Senior Gardening

One of the Joys of Maturity

Affiliated Advertisers


Lazy Summer Days (Daze)
August 5, 2008

AhhhI'm sitting on the back porch enjoying a mix of traditional old time life and modern convenience. Sitting on a nice porch is one of those old fashion pleasures folks enjoyed before the days of TV and air conditioning. I'd worked hard all morning in the garden. The major job of the day was to renovate my soft bed that I'd harvested the onions, carrots, and beets from over the last few weeks.

It has been one of those hot, muggy summer days we get here in Indiana in August. The temperature was around 85o, with lots of humidity. Just coming inside and changing to a dry shirt felt like a Canada vacation!

Long Island Iced TeaHaving completed the soft bed renovation and having turned and moved the compost pile, I was a nasty, sweaty mess. But as I took a last shot of the garden renovation, a light rain began to fall. Looking forward to enjoying one of the joys of a hot summer, I put away my tools, went inside and mixed a long island iced tea, grabbed my camera and laptop, and headed for the back porch to watch the storm come in.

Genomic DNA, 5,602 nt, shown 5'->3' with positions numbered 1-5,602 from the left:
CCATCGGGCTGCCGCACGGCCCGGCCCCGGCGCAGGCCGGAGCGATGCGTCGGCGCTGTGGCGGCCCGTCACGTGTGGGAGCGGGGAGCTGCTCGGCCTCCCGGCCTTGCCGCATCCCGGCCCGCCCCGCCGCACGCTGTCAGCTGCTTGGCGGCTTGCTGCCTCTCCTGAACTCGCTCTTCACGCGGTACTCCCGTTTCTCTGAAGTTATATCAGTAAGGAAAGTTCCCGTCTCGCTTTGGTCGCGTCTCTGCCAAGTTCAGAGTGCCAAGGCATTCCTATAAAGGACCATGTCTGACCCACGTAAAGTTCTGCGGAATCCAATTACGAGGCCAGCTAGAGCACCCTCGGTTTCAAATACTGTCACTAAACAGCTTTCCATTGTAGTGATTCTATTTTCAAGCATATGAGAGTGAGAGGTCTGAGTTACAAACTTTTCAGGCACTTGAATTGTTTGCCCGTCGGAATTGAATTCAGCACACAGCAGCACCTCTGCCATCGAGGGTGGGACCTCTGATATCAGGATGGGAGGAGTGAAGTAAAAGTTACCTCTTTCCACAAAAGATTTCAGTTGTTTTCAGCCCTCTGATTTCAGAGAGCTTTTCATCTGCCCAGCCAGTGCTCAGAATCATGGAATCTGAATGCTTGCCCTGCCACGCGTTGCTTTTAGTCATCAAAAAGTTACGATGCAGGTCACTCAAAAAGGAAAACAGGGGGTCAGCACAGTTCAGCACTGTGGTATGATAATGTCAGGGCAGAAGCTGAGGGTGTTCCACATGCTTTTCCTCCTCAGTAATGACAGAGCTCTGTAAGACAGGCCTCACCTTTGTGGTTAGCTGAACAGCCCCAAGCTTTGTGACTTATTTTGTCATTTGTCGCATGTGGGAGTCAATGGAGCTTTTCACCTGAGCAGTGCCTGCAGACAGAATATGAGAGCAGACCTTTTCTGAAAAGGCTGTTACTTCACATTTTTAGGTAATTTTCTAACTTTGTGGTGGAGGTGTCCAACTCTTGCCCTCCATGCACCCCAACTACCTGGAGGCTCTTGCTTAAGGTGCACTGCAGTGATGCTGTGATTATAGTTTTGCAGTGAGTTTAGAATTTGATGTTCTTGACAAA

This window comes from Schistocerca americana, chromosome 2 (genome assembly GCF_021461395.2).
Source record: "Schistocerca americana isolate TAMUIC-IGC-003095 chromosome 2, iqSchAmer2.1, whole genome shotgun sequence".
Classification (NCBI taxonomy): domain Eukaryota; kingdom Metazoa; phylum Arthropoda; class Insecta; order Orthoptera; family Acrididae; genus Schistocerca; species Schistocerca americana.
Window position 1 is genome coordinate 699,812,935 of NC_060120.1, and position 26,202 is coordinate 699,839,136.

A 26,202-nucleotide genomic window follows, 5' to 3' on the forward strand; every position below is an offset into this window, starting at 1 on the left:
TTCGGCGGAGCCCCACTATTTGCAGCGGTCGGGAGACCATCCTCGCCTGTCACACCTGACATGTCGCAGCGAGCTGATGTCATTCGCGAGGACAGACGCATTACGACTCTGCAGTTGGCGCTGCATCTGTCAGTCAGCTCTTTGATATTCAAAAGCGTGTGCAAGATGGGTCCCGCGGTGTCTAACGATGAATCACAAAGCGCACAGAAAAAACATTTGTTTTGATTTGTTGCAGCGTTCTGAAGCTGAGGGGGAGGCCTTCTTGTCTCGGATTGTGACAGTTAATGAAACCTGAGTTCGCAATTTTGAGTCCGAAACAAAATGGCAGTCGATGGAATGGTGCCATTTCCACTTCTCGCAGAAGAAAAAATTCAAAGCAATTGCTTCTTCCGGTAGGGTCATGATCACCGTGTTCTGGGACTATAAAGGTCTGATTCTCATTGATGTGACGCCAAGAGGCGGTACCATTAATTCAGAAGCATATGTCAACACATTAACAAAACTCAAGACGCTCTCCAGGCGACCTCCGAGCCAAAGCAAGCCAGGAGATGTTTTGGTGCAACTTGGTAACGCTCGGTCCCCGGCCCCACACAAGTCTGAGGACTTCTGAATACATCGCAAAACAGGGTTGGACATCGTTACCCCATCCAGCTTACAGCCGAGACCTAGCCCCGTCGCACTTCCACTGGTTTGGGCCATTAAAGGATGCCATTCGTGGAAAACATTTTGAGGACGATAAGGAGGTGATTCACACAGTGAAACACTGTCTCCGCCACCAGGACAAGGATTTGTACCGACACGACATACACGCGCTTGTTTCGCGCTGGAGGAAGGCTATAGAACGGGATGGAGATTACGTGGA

There are few things in life nicer than when you're worn out, hot and sweaty, than sitting on a breezy porch with a view, enjoying the cool breeze of an approaching thunderstorm. Of course, the booze helps, but I chalk it up to replenishing liquids.

HummingbirdWe have hummingbird feeders at both ends of our full length back porch. The idea of having two feeders this year was to cut the wear and tear on the birds jockeying for position and dominance at the feeder. Instead, we have around four times as many hummingbirds this summer...still fighting for a spot at the feeder. We actually had one instance last summer when you could hear one bird bonk another on the head with its beak while fighting for dominance over the feeder!